Stevens: I was at the show with my 15 year old daughtersaying anything bad about Taylor would be like telling a Bears fan that Walter Payton was a mediocre running back. It would be blasphemy. Actually, a lot gets lost on the show. In the audience, she sounded good. I guess over TV it was a little rough. Taylor's talent goes far beyond what we here on the radio or see on TV. She is to country what Ditka was to the Bears.

As far as her crossing over? Anything that brings country music to a larger audience is good for our format. Country music is cool. It provides us with great stories and the best players anywhere. Brad Paisley and Keith Urban play a guitar good enough to make Eddie Van Halen blush.

As far as our station goes, we need to be careful to not play her songs every 15 minutes. Not too many of the guys I hang with listen to Taylor, but to witness what she means to young ladies, such as my 15 year old, is awesome. She's a good role model.

3) CSNChicago.com: With the winter season fast approaching, tell us about your passion of snowmobiling and how you got started, plus any suggestions you can tell CSNChicago.com readers on where to go snowmobiling in our area this upcoming season?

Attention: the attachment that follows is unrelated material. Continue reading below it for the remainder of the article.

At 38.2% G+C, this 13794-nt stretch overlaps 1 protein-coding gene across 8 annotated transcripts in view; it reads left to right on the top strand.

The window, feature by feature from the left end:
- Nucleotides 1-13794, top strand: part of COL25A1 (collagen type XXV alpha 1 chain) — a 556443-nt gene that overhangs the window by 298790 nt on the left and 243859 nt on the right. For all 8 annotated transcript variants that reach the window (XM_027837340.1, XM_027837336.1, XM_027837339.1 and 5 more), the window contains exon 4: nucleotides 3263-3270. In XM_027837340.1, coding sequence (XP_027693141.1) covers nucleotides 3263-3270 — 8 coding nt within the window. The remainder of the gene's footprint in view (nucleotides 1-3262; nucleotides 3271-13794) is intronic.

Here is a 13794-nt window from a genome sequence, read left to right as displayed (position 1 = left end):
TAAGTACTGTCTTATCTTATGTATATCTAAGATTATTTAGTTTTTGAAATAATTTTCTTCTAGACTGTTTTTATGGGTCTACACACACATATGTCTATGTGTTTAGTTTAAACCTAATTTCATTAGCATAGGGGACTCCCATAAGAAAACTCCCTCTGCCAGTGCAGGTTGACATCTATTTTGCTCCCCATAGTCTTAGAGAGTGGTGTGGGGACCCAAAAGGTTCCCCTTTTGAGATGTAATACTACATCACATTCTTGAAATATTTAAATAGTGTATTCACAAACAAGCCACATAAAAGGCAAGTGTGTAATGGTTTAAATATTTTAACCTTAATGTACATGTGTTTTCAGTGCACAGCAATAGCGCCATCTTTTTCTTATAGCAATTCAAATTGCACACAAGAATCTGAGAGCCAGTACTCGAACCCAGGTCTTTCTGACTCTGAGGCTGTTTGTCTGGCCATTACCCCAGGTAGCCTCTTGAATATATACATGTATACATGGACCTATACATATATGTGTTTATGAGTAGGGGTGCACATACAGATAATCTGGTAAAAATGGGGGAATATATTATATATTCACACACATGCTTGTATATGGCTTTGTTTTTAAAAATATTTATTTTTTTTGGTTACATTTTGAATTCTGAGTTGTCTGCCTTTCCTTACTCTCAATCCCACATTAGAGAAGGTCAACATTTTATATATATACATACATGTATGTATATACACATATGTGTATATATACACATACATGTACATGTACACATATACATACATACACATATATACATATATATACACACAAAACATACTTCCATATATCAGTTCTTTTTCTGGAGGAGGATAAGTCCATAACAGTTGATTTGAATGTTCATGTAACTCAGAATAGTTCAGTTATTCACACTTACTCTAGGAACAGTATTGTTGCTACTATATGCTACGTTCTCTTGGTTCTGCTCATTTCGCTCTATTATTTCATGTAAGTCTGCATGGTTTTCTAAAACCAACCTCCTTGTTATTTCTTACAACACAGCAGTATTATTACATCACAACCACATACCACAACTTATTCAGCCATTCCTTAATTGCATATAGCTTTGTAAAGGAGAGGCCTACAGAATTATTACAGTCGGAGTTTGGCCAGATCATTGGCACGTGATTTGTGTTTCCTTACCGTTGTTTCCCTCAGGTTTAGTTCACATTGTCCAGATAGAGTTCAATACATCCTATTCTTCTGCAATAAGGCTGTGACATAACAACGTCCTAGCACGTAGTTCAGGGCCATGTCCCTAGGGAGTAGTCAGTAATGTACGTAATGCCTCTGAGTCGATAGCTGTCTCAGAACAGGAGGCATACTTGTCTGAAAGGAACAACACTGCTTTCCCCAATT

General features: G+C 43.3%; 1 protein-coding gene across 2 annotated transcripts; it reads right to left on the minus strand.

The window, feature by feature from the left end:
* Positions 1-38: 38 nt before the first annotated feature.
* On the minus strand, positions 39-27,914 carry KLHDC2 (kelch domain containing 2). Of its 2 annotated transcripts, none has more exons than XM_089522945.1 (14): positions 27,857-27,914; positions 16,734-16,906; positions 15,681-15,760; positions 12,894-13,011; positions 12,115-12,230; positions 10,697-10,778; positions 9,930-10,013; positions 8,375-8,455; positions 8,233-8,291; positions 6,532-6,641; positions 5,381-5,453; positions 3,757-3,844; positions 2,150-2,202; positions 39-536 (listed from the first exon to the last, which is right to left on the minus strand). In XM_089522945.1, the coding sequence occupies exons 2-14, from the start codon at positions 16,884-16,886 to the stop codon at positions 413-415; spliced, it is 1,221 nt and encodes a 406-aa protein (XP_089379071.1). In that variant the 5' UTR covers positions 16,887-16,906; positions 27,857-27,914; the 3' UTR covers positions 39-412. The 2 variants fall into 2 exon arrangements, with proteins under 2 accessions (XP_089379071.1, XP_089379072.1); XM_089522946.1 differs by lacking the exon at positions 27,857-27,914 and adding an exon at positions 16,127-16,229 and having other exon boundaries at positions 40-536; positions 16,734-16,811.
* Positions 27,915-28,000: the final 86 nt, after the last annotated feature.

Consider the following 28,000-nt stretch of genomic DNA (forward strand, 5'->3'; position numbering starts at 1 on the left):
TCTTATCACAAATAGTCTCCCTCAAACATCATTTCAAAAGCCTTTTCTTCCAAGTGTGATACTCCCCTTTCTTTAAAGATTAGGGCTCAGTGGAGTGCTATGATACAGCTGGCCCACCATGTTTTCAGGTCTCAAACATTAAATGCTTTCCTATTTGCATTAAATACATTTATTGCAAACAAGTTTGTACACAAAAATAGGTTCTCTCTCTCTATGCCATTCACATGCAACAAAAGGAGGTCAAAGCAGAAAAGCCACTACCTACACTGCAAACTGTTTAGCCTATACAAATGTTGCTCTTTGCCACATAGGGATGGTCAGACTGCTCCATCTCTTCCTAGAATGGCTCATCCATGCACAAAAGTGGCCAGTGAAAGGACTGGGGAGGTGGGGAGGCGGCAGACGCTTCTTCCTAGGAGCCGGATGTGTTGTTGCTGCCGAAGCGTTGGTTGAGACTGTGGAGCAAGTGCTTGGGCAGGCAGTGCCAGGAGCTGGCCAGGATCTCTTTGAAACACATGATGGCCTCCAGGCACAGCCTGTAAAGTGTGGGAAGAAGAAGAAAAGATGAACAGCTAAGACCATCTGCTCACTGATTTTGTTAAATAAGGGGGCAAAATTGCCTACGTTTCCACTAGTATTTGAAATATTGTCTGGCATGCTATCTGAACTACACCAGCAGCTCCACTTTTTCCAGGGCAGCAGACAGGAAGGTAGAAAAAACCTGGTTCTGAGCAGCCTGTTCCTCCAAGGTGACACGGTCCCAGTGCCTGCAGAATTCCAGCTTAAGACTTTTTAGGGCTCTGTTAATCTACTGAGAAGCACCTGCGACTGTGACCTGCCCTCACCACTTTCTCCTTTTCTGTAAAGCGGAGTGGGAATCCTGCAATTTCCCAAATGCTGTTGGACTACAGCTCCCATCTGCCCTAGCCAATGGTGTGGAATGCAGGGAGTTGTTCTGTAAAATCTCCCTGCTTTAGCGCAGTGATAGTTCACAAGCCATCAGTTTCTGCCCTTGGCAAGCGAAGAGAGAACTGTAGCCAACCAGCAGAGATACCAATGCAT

Stevens: I'm a Snowmobile freak! It never ends for me. All year long I restore old snowmobiles. I currently have over 26 sleds, mostly rare sleds I have found and restored. I also have a pretty good race history. I was what they call a cross-country racer in my 20's and 30's. This year, I return to the ice to race a vintage Moto Ski on the Pro Vintage race circuit. I hope to do well as Danica Patrick s dad TJ, who is helping me in the pits. I'm also rolling with Goodwin performance out of Zion, home to Gregg Goodwin, the 91 world champ. I hope to not embarrass myself either. Any winnings go to the kids at St Jude Hospital in Memphis TN.

As far as just going out for a ride, go rent a sled in Wisconsin and be careful! Please pay attention and don't drink and ride. Sleds are fun, but you have to understand that its an extreme sport. If you have kids or if youre a newcomer, a snowmobile safety course from the Illinois DNR is a good plan!

4) CSNChicago.com: Oprah recently announced she is ending production of her show in Chicago. We lost our bid for the 2016 Summer Olympics Games. Major conventions are leaving our city as well. Whats going on around here lately?